On July 17th 2018 a week-long walk started in Flüeli-Ranft, Switzerland, the place where Brother Klaus lived. Nicholas of Flüe (1417-1487), also known as Brother Klaus, was a farmer, a family man and a respected member of his village. After a spiritual crisis at age 50 he withdrew from public life and chose to live the life of a recluse, praying and fasting. Over time people from near and far came in search of his wise advice. He is well-known in Switzerland and is considered to have been an important peacemaker. His life‘s motto and desire was to bring God and the world closer together. As this perspective resonated with the dedicated group that organised and prepared this first European Walk, they chose this place as a starting point.
During the next days about 50 people hiked all day long as a group along an old pilgrimage path, the route of Saint James, also called St. Jakob’s trail. Accommodation and catering had been arranged individually, but each morning the group met at an appointed place for shared moments of silence and inspirational words. Annette Kaiser guided the group in these moments of reflection and meditation. The focus was on appreciation and respect for diversity, as well as on strengthening the realization of Oneness – Oneness with nature, with one another, with the Divine. In the mornings several people walked in silence. Around noon Sri M, who is known for having walked for 16 months in India, told stories or shared some of his experiences, thus giving everyone a chance again to listen within and deepen the experience of unity. The fact that many Indians living abroad joined the walk added a unique flavour to this journey. At the end of each day the group sat together for a closure and some chanting. During the day and at night there was plenty of time to be in dialogue and to get to know one another.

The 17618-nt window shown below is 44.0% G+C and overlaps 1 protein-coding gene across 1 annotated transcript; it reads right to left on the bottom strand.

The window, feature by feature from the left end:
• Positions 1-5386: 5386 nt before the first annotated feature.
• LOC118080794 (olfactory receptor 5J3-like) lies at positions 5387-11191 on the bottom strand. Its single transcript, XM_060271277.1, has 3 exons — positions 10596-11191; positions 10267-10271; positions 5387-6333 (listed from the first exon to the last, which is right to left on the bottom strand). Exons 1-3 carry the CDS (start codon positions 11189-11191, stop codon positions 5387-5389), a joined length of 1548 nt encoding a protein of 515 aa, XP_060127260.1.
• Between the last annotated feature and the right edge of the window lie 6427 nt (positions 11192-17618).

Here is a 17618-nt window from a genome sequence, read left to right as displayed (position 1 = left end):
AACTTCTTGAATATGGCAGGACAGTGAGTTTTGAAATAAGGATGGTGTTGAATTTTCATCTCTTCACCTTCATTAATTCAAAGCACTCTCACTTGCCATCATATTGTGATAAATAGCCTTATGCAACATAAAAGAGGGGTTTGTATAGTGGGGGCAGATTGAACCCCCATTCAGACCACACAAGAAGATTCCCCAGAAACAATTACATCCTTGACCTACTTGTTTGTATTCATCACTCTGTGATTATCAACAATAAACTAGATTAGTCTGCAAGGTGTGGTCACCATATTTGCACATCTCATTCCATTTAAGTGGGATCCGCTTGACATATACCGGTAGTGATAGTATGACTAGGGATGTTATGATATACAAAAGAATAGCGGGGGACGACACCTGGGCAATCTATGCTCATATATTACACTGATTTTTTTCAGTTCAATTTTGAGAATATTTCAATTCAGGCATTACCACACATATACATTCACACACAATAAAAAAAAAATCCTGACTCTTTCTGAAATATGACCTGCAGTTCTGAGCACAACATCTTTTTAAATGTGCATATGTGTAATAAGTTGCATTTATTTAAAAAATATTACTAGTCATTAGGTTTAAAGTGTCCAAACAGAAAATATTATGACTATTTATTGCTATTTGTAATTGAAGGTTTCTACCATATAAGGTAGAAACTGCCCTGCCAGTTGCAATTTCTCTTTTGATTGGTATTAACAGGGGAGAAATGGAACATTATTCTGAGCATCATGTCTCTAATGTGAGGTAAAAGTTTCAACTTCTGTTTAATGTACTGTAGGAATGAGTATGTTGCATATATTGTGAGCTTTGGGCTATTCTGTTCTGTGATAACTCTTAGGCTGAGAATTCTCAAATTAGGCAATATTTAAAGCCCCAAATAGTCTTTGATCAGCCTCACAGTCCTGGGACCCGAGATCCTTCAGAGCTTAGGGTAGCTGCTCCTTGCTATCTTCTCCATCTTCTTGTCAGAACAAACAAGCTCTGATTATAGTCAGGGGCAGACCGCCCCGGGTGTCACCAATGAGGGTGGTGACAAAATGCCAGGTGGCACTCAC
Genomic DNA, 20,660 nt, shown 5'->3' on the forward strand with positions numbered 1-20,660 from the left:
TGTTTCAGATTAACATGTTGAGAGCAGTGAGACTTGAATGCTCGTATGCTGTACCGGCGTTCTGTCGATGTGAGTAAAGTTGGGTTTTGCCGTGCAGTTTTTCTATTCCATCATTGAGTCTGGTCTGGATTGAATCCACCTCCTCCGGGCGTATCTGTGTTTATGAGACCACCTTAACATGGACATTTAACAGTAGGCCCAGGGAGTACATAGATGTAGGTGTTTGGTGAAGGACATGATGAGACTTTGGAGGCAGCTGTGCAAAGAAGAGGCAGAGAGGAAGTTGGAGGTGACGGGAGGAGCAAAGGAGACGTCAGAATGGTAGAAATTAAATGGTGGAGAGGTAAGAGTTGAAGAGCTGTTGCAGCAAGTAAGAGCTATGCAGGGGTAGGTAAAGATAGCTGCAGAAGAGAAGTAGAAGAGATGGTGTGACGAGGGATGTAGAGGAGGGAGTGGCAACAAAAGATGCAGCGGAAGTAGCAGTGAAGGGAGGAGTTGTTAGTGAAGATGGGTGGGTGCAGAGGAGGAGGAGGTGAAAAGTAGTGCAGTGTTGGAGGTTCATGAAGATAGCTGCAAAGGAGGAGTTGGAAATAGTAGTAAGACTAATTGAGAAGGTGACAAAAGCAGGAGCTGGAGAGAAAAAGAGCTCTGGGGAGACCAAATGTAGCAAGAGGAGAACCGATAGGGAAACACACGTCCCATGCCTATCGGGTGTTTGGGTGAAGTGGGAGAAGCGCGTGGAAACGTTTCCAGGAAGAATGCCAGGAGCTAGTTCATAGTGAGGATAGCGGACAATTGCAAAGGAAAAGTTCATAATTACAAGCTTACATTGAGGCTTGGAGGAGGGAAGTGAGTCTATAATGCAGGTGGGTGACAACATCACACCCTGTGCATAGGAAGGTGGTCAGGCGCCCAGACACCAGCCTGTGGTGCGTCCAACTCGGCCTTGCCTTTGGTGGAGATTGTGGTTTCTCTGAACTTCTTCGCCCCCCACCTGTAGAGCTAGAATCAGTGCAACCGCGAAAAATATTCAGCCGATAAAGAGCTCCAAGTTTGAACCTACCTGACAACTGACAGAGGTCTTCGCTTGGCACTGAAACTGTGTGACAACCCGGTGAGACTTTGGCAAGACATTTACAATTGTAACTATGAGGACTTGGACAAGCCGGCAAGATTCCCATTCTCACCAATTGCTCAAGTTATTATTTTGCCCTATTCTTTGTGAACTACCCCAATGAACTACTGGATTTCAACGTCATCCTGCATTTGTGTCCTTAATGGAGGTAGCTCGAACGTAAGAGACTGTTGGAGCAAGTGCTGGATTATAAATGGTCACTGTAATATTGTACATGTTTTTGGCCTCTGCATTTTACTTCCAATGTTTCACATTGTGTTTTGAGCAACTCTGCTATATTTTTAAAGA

The trail offered many highlights, as Central Switzerland is blessed with clear and shimmering lakes, towering mountain tops, green meadows, and old but vivid villages and little towns. Sitting together under a tree, on the terrace of a mountain top station, in an ancient church or an old wooden chapel was a treat in many ways. Most of the time it was so sunny and warm that the rain that came towards the end of the journey was welcomed as refreshing for both humans and nature. The walk ended in Einsiedeln with a visit to the Black Madonna, thus paying reference to the feminine aspect of the Divine.